The purpose of this study was to describe the administration of 3% saline (3%S) during pediatric critical care transport.
A retrospective study was performed on pediatric patients who underwent critical transport to Loma Linda University Children’s Hospital from January 1, 2003, to June 30, 2007, and were given 3%S. Patients’ demographics, admission diagnosis, route and amount of 3%S administration, serum electrolytes, vital signs, radiographic data, and Glasgow Coma Scale scores were collected and analyzed.
A total of 101 children who received 3%S infusions during pediatric critical care transport were identified. Mean patient age was 5.9 years, and mean patient weight was 27.6 kg. The main indications for infusing 3%S were suspected cerebral edema (41%), intracranial bleed with edema (51%), and symptomatic hyponatremia (6%). The amount of 3%S bolus ranged from 1.2 to 24 mL/kg, with a mean of 5.4 mL/kg. Serum electrolytes before and after 3%S infusion demonstrated significant increases in sodium, chloride, and bicarbonate levels (P < 0.05). A significant reduction was also seen in serum urea nitrogen levels and anion gap. Radiographic imaging performed before 3%S infusion demonstrated findings consistent with concerns of increased intracranial pressure such as intracranial bleed and cerebral edema. The route of initial 3%S infusions was mainly through peripheral intravenous lines (96%). No complications related to the 3%S delivery such as local reactions, renal abnormalities, or central pontine myelinolysis were observed.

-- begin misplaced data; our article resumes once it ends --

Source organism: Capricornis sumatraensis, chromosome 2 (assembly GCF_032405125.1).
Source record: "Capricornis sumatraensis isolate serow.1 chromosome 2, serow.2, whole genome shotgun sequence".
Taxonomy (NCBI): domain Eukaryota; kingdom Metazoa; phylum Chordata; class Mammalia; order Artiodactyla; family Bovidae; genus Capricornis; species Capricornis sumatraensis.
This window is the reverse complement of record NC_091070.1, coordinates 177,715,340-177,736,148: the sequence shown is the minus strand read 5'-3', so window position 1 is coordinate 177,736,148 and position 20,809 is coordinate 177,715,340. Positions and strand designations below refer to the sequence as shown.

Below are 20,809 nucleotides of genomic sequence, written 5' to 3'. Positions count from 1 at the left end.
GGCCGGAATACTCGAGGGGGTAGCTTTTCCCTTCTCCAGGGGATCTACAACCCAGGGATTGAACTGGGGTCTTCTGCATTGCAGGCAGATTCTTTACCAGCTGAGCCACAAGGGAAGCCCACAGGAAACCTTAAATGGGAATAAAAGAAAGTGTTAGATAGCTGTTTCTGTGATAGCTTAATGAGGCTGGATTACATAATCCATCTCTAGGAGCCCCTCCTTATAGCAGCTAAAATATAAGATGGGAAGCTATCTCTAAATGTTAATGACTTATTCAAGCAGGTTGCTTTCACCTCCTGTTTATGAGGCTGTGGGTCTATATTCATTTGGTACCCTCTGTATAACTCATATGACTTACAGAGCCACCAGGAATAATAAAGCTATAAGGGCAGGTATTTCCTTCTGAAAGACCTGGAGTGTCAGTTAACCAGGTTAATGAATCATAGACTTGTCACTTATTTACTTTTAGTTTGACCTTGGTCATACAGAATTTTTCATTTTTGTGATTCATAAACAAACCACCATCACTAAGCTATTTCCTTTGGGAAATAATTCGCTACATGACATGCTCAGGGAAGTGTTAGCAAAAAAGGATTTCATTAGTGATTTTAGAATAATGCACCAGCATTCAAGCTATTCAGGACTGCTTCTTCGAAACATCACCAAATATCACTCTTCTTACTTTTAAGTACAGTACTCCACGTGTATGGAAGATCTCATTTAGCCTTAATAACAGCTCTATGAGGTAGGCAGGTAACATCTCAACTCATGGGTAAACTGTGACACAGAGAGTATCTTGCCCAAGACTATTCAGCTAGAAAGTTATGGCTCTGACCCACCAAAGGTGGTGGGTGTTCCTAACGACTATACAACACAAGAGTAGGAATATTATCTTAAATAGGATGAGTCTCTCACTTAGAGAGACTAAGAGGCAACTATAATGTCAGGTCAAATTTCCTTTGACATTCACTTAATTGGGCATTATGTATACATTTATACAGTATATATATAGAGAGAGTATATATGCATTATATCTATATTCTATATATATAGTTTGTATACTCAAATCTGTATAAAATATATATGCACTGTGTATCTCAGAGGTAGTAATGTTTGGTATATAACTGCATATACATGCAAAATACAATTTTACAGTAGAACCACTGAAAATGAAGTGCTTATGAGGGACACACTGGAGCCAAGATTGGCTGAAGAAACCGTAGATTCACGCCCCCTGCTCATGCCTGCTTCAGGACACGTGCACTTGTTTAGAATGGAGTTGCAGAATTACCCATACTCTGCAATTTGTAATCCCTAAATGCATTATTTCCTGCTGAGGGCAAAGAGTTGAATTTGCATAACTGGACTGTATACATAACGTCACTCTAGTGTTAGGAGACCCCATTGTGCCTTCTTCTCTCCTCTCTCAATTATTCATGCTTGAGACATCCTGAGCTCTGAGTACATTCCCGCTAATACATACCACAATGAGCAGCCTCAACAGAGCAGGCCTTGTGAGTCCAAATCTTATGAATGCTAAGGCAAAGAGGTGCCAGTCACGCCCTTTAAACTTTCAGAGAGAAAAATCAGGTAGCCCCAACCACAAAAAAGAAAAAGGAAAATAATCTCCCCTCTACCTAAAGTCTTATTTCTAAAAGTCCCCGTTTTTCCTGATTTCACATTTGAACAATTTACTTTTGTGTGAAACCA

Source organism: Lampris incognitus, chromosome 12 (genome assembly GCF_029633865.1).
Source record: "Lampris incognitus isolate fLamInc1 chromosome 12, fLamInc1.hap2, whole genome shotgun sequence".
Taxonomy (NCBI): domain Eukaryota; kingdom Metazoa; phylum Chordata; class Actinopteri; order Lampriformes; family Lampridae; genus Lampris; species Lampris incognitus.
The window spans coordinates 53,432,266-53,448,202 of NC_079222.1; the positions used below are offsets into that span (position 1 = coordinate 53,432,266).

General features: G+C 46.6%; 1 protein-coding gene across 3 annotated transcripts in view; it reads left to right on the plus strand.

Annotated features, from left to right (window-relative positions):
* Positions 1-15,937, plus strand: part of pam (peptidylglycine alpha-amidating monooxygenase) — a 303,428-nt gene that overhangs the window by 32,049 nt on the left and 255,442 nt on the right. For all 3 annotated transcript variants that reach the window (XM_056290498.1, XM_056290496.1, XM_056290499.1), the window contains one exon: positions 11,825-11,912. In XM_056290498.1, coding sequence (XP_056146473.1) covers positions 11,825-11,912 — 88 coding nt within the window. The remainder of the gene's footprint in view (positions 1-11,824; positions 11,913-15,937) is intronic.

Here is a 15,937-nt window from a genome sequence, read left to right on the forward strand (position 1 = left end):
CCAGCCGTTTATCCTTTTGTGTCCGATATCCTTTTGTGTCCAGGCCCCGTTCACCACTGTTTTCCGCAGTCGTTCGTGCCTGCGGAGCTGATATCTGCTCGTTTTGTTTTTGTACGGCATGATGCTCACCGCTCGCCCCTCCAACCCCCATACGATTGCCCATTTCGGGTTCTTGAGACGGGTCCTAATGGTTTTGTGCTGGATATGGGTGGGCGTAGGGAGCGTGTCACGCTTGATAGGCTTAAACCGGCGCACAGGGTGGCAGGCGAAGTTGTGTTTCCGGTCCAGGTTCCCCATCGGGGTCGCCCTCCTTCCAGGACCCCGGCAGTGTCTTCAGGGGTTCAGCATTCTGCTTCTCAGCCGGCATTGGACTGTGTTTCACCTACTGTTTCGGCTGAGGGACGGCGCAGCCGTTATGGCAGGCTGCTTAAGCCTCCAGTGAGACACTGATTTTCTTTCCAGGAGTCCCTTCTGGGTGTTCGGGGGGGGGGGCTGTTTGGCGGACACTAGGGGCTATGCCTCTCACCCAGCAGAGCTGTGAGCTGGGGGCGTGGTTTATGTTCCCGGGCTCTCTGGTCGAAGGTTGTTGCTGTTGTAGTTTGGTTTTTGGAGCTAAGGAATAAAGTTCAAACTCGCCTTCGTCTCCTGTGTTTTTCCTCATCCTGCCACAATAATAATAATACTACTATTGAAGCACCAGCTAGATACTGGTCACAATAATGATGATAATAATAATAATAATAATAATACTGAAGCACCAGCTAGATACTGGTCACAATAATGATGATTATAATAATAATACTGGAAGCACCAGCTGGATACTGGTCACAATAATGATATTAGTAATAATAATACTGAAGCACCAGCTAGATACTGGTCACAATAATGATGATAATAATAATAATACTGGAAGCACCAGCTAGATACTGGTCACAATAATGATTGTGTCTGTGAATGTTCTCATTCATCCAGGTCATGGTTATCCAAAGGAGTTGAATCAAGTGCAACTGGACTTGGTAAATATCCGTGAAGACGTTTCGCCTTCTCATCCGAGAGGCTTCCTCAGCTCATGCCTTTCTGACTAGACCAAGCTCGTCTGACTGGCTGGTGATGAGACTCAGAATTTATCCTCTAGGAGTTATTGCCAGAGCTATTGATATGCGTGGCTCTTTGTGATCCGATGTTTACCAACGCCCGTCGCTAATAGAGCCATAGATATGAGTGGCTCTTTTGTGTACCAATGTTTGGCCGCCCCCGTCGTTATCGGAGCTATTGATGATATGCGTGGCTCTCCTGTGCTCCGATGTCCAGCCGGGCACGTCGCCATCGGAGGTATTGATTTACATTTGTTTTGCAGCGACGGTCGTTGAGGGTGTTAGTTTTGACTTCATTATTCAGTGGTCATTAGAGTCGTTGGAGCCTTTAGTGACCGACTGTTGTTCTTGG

It seems 3%S may be administered safely during pediatric critical transport and administration routes can include peripheral lines. With the importance of initiating therapy early to improve patient outcomes, the use of 3%S may benefit transported children with brain injury and suspected intracranial hypertension.